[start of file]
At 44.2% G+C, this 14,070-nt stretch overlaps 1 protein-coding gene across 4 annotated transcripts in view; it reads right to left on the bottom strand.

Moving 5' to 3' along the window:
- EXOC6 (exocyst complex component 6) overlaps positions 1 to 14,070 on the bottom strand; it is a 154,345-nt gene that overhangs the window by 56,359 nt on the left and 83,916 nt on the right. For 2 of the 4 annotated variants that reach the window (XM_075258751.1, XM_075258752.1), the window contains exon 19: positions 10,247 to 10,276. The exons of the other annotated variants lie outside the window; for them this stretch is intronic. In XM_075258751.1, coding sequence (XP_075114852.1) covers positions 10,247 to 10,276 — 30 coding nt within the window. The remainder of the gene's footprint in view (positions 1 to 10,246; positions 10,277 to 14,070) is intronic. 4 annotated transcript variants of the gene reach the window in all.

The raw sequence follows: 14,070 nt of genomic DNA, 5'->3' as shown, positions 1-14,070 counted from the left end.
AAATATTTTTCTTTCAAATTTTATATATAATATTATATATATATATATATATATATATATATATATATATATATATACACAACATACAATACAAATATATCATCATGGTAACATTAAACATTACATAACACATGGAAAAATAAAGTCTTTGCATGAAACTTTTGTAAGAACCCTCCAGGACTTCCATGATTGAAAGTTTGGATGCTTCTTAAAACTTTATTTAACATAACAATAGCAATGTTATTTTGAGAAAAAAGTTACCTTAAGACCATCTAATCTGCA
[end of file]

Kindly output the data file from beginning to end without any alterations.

At 44.2% G+C, this 14,070-nt stretch overlaps 1 protein-coding gene across 4 annotated transcripts in view; it reads right to left on the bottom strand.

Moving 5' to 3' along the window:
- EXOC6 (exocyst complex component 6) overlaps positions 1 to 14,070 on the bottom strand; it is a 154,345-nt gene that overhangs the window by 56,359 nt on the left and 83,916 nt on the right. For 2 of the 4 annotated variants that reach the window (XM_075258751.1, XM_075258752.1), the window contains exon 19: positions 10,247 to 10,276. The exons of the other annotated variants lie outside the window; for them this stretch is intronic. In XM_075258751.1, coding sequence (XP_075114852.1) covers positions 10,247 to 10,276 — 30 coding nt within the window. The remainder of the gene's footprint in view (positions 1 to 10,246; positions 10,277 to 14,070) is intronic. 4 annotated transcript variants of the gene reach the window in all.

The raw sequence follows: 14,070 nt of genomic DNA, 5'->3' as shown, positions 1-14,070 counted from the left end.
AAATATTTTTCTTTCAAATTTTATATATAATATTATATATATATATATATATATATATATATATATATATATATATACACAACATACAATACAAATATATCATCATGGTAACATTAAACATTACATAACACATGGAAAAATAAAGTCTTTGCATGAAACTTTTGTAAGAACCCTCCAGGACTTCCATGATTGAAAGTTTGGATGCTTCTTAAAACTTTATTTAACATAACAATAGCAATGTTATTTTGAGAAAAAAGTTACCTTAAGACCATCTAATCTGCA